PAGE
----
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Senators Question DoD’s Microsoft Reliance Amid Security Breaches

Pressure is mounting on Microsoft's security record, with US senators now pushing for a multi-vendor approach to ease reliance on MS products.

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US Senators Ron Wyden and Eric Schmitt have sounded alarm bells about the growing concern in the dependence on technologies following several incidents. The lawmakers conveyed their apprehensions in a letter to John Sherman, the Department of Defense's Chief Information Officer, criticizing the current strategy for failing to diversify and mitigate security risks adequately.

Questions Over Cybersecurity Approach

The communication, sent on May 29 and published in a report by The Register, questions the Pentagon's directive to adopt Microsoft's E5 license across its various branches. The senators argue that while aiming to boost security and compliance, this decision inadvertently hikes costs and centralizes the DoD's cybersecurity defenses, making them more susceptible to breaches. The basis for this concern is a draft memo from the DoD, reported by Axios, which supports the E5 mandate.

Cybersecurity Incidents and Fallout

One of the major points in the letter is a cybersecurity breach linked to a Chinese group identified as Storm-0558. Exploiting weaknesses in Microsoft's systems, this group managed to infiltrate the communications of senior US officials, including those from the State Department and Department of Commerce. The Cyber Safety Review Board described the event as a significant failure on Microsoft's part.

Wyden and Schmitt are pressing the DoD to veer away from a single-vendor model and adopt a multiple-vendor framework. This, they believe, would not only distribute the cybersecurity risks but also drive innovation in the field. Furthermore, they emphasize the integration of open-source software to diversify the cybersecurity tools.

Despite the security breaches, the senators highlighted that the continues to invest millions annually in Microsoft. They suggest that the DoD could leverage its purchasing power to foster better cybersecurity standards across the industry by demanding more advanced and secure solutions from a range of providers.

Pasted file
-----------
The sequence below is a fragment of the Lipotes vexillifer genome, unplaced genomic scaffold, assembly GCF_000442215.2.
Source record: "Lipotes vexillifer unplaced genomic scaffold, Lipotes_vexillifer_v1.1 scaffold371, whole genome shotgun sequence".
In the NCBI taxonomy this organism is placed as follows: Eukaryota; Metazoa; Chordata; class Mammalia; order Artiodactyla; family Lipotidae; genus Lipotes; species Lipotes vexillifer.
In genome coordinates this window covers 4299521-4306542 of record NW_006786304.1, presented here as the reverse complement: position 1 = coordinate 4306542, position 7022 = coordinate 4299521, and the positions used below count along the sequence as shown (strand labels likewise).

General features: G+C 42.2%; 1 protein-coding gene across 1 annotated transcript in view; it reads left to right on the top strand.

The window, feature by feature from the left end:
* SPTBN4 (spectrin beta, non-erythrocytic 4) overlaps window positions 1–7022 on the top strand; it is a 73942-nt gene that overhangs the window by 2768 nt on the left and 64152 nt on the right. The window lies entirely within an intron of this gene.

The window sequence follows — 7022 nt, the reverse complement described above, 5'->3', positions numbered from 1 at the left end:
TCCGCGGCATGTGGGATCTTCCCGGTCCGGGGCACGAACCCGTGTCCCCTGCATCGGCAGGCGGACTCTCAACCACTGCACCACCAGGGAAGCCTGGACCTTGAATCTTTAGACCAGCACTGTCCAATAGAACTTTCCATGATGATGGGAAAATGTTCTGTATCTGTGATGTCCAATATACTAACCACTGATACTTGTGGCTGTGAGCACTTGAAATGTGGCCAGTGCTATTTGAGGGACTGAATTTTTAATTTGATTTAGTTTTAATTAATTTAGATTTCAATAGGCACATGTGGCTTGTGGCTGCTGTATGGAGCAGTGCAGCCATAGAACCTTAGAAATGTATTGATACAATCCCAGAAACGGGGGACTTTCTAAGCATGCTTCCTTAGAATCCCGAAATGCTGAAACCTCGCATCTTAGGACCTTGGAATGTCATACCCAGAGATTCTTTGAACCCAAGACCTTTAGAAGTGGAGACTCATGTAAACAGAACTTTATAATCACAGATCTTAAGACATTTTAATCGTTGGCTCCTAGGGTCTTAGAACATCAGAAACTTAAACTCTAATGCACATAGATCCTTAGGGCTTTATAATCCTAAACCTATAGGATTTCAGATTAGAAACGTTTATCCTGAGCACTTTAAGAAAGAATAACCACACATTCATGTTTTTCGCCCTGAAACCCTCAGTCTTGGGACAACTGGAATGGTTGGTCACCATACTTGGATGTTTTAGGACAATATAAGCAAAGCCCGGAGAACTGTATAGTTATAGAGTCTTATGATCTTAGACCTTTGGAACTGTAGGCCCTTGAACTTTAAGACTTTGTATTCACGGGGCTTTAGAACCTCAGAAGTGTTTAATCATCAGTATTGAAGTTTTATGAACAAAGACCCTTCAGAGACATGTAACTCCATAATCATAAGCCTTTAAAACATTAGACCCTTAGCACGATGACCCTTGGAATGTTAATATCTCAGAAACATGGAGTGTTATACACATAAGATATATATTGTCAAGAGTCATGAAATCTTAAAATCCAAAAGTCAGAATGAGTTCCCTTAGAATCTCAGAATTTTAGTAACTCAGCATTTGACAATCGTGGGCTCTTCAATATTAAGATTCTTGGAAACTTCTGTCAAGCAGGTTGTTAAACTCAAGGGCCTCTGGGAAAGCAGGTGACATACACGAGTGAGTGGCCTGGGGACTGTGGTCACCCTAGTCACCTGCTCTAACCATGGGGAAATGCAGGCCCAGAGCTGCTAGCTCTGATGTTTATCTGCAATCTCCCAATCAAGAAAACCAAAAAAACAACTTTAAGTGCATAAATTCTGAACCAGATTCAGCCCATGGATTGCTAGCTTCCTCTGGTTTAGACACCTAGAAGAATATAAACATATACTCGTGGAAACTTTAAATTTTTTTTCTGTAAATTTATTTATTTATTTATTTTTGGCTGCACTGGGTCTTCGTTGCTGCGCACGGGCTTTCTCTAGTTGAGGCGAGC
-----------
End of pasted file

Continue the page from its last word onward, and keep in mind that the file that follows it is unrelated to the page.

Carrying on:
Congressional Inquiry Ahead

Microsoft President Brad Smith is slated to provide testimony before Congress next week to address these issues, especially the errors unearthed by the Homeland Security's Cyber Safety Review Board which contributed to last summer's substantial cybersecurity breach.

The senators have posed several technical and strategic inquiries to the DoD regarding the mandate for Microsoft's E5 solutions. They are seeking clarifications on the interoperability plans with other cybersecurity vendors and the roadmap for integrating more secure open-source software.

Microsoft's Alleged Commitment

In the aftermath of the Storm-0558 hack, and under the encouragement of the US Cybersecurity and Infrastructure Agency (CISA), Microsoft had pledged to offer free enhanced security logs to its clients. The senators are now probing whether this promise has been realized, especially concerning the DoD.

The concerns raised by the senators hint at a larger issue concerning the DoD's cybersecurity policies, which can significantly influence corporate behaviors and affect both public and private sectors. They argue that fostering a competitive and diverse approach could yield better outcomes for and cybersecurity advancements.

Luke Jones
Luke Jones
Luke has been writing about all things tech for more than five years. He is following Microsoft closely to bring you the latest news about Windows, Office, Azure, Skype, HoloLens and all the rest of their products.

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